And no wonder. We get off to a roaring start this week. You’ll forgive me if I’m thinking about outer space – I just saw the movie The Martian last night, and I think stars are totally awesome right now.
But so – obviously – does Hashem.
Yet that isn’t the most mindblowing thing about this week’s parsha. It opens with the most promising beginning, of any story ever told. Hollywood has nothing on this.
Listen to this: Hashem takes a homeless guy. Literally. He’s just been evicted, because he refused to follow the local religion in Ur-Kasdim, where he grew up. He’s not a young guy, either. He’s very, very old, and so’s his wife. They have no children.
So Hashem takes this homeless, barren man and makes the two biggest promises of history. “You’re going to have a land; not just any land, but the best land ever, the centre of the universe. Oh, and you’re going to have children – lots and lots of children.”
Really makes you sit up and listen, doesn’t it?
So listen to this, too, while I’ve got you here: Hashem also says he'll make Avram's descendents like the dust of the earth. Um, okay. Now that’s a bit of a comedown. Who wants to be like dust? That's totally not worth much.
But here's the thing the Baal Shem Tov taught us about stars:stars look small from a distance, just tiny specks, but we know that they are really, up-close, very huge. (If you want to see how huge it all is, go see The Martian!)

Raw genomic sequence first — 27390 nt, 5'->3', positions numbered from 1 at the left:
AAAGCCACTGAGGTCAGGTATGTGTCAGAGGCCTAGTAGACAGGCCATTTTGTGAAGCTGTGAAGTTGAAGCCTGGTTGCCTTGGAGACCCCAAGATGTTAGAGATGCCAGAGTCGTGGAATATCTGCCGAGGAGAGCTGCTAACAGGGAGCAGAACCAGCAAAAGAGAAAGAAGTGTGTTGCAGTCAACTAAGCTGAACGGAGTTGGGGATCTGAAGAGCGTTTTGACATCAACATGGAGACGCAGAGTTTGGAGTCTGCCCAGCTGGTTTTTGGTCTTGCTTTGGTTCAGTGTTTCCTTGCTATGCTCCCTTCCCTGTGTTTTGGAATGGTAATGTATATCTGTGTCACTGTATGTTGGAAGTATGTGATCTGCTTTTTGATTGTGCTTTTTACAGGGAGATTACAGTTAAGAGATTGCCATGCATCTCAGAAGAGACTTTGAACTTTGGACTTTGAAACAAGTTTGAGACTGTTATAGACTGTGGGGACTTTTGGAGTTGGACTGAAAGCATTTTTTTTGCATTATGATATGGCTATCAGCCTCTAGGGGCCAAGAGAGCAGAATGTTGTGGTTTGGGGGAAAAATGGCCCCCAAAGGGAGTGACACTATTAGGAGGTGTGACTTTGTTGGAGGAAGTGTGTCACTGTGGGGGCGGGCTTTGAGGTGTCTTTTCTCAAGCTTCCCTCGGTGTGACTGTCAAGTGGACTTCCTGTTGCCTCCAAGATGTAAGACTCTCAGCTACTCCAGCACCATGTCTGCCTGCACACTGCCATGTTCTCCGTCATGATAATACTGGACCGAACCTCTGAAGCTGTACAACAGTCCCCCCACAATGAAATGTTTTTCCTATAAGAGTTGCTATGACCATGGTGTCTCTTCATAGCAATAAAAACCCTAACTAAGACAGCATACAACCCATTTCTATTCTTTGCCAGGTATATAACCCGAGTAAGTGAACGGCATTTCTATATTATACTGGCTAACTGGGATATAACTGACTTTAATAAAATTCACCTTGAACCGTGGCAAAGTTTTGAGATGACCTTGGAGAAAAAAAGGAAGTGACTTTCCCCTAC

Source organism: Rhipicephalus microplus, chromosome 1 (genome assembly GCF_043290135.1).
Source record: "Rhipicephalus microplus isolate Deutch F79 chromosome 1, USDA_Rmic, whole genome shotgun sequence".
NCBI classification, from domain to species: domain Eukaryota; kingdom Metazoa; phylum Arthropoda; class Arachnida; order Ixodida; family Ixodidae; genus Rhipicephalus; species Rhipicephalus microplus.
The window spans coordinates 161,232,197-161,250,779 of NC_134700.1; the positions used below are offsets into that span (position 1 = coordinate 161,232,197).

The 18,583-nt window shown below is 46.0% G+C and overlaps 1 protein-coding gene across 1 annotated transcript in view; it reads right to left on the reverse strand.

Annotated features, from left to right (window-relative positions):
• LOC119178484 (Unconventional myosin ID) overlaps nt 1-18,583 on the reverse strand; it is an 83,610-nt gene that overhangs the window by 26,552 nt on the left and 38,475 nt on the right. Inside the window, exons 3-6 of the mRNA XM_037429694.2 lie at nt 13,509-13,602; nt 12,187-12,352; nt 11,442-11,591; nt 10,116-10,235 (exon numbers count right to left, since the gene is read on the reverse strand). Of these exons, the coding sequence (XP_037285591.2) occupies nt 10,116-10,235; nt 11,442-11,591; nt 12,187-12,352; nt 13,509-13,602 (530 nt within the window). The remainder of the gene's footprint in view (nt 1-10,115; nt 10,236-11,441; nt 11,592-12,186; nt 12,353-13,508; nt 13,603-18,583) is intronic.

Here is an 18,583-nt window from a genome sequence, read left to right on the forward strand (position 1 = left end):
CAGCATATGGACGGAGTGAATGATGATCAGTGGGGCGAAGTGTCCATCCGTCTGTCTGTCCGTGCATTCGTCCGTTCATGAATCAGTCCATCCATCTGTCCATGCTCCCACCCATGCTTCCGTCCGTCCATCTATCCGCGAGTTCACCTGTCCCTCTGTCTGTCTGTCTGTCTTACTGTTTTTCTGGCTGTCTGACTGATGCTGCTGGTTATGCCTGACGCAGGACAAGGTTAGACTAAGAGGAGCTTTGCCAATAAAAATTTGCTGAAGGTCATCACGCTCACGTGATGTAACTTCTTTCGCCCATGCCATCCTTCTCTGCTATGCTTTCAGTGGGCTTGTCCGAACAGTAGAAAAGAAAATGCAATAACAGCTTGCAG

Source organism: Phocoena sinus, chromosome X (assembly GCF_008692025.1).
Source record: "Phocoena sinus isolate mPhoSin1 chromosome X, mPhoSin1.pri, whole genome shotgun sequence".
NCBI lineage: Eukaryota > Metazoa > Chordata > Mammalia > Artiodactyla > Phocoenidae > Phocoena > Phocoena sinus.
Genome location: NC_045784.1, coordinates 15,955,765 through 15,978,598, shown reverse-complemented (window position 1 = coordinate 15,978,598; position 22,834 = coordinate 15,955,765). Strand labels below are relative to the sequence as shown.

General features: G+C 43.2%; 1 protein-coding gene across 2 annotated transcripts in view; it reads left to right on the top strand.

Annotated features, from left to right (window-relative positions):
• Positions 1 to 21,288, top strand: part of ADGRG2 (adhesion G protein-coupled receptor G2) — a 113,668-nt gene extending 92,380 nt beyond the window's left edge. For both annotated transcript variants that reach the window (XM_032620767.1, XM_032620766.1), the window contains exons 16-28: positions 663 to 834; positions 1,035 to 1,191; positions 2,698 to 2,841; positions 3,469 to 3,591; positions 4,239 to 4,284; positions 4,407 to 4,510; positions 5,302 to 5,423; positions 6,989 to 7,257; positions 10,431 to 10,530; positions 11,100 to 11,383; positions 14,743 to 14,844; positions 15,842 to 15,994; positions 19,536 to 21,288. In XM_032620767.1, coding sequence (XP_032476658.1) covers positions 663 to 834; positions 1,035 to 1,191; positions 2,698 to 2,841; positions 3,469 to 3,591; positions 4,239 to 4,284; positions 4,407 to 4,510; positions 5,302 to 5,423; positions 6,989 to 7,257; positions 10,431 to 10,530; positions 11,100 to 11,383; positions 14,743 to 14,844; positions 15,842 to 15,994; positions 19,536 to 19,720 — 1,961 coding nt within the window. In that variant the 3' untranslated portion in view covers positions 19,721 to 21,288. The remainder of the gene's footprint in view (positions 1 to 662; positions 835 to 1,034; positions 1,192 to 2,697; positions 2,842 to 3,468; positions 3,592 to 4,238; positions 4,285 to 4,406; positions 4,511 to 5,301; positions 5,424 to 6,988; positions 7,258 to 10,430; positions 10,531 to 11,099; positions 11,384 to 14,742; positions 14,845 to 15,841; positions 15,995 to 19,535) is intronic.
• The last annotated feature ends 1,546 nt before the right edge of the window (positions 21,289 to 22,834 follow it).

People in this world, the Baal Shem Tov said, may look small and insignificant. But in reality, every single person has his or her own greatness.
We must treat other people and honour them as though they were stars. Other people may look small to us, but they are, in reality, the gigantic centre of their own universe.
"The Chassidic master Rabbi Simcha Bunim used to say: "Everyone should have two pockets. In one, there should be a note that says בשבילי נברא העולם/bishvili nivra ha'olam (The world was created for me). (Sanhedrin 37A) In the second there should be a note that says אנוכי עפר ואפר/anochi afar va'efer (I am dust and ashes). (Genesis 18:27) This is a teaching about how to live a balanced life."*
As Avraham's descendents, we are both stars, the centre of our own universe, and dust, trampled on by every nation, wherever we go. Awesome and humbling, all at once.
But one more thought: bear with me. (I am a star, after all.)
The word בשבילי / bishvili, of course means “for me.” But I saw a playful little vort (small dvar Torah) online that plays on the Hebrew word tucked into the centre of the word: שביל/shvil – a path.
Bi-SHVIL-i, then, could mean, “in my path,” an idea very comparable to the Jewish concept that there are 70 faces to the Torah; that each one of us has our own way of understanding the Torah and walking with Hashem.
Now, a path, as we all know, is only dust and earth. Pretty humble. But arguably the most famous shvil of all is… שביל החלב/shvil hechalav, the Milky Way galaxy (in Hebrew, the “milk path galaxy”). Which is made, of course, out of stars.
And that – well, that’s Jews for you. Feet on the shvil, the path Avraham started us on so many thousands of years ago. And head in the stars, boldly going, so to speak, where no one has gone before.
Have a great Lech Lecha!
*Inspiration & quote borrowed from this Julie Geller song that Google found for me to enjoy tonight. (kol isha)